Conserve Water In Your Yard:
- Use natural fertilizers such as compost, manure, bone meal or peat whenever possible. Ask your local hardware and garden supply stores to stock these natural fertilizers.
- Buy a composting kit at a garden supply or hardware store to convert foods scraps into garden nutrients and soil, reducing the need for fertilizer
- Avoid over-watering lawns and gardens by adopting slow-watering techniques on lawns and gardens. Trickle or "drip" irrigation systems and soaker hoses are 20 % more efficient than sprinklers. In most areas an inch per week is enough to sustain lawns and gardens. Place an unpside down frisbee in your yard to measure your watering. Over-watering of lawns increases leaching of fertilizers into groundwater.
- Water grass and flower beds early in the morning. To stay green and healthy, most lawns and gardens only need 2 to 3 cm of water per week (eough to fill an upside-down "frisbee"). Lower early-morning air temperatures reduce water lost to water evaporation. When it's waremer, up to 50% of the water from a sprinkler can evaporate before hitting the ground.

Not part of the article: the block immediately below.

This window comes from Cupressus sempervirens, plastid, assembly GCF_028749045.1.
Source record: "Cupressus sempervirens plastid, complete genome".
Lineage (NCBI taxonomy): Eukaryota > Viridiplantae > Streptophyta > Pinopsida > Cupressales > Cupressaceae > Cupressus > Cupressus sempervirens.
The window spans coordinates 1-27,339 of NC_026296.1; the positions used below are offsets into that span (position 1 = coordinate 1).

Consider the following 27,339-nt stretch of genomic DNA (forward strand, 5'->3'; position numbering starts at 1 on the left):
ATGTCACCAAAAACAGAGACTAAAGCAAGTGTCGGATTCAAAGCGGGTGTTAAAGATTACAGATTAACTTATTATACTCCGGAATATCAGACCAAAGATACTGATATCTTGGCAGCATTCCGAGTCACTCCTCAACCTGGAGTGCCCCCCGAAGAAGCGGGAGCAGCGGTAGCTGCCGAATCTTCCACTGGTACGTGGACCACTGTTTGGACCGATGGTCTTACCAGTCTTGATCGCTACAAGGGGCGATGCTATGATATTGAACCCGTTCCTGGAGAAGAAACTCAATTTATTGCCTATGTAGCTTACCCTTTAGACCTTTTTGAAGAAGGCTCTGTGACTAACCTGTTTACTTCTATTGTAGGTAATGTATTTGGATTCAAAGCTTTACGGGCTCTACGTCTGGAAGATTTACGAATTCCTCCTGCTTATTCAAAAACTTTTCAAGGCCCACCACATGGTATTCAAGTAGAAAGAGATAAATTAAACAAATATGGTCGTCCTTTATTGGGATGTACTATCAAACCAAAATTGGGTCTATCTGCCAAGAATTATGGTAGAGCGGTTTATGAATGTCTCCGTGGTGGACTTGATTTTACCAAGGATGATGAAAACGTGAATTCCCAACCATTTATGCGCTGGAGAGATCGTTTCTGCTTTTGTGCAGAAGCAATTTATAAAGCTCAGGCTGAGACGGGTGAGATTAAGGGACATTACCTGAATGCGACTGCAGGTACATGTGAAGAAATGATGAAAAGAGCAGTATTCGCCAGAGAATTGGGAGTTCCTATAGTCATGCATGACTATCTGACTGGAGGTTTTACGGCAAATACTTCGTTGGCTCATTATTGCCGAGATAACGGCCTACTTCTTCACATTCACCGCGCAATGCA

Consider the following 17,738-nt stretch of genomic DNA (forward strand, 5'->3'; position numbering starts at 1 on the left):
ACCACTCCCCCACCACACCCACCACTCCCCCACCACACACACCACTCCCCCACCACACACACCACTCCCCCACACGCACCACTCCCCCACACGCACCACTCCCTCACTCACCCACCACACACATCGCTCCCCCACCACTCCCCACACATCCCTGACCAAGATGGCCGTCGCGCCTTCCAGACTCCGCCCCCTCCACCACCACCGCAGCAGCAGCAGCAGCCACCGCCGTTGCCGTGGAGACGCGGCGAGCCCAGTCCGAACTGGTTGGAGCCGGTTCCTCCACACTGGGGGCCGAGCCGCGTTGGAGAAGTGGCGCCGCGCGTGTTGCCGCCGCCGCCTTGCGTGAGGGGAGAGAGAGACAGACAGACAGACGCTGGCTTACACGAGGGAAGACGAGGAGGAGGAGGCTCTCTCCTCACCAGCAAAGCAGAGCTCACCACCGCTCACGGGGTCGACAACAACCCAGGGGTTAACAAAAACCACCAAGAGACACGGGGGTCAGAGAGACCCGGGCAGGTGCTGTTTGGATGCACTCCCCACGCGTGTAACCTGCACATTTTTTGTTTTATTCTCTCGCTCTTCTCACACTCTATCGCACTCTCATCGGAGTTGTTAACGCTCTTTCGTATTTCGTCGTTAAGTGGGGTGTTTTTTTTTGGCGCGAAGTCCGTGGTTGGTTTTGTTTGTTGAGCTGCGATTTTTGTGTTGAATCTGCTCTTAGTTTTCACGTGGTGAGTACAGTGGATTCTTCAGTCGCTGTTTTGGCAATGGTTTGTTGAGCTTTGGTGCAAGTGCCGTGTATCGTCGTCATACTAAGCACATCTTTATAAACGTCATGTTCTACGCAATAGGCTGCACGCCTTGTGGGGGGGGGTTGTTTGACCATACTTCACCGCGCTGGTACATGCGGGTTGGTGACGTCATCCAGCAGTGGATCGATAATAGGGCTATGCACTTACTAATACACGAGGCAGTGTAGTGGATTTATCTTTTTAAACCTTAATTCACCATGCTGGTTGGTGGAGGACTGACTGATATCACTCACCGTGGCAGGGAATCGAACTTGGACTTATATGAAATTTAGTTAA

- Replace hard and impervious surfaces like concrete and asphalt around your home to improve drainage around your home and in your yard. Use vegetation, gravel or other porous materials, wood decking, or interlocking bricks and paver stones for walkways. This allows rainwater to seep into the soil where it can be aborbe by plants, rather than run off into storm drains and sewers.
- Redirect rain gutters and downspouts to soil, grass or gravel areas. Planting vegetation at lower elevations than nearby hard surfaces allows runoff to seep into soil.
- Maintain septic systems properly, and have the septic tank cleaned out every three to five years. Effluent from failed or poorly maintained septic systems can contaminate groundwater.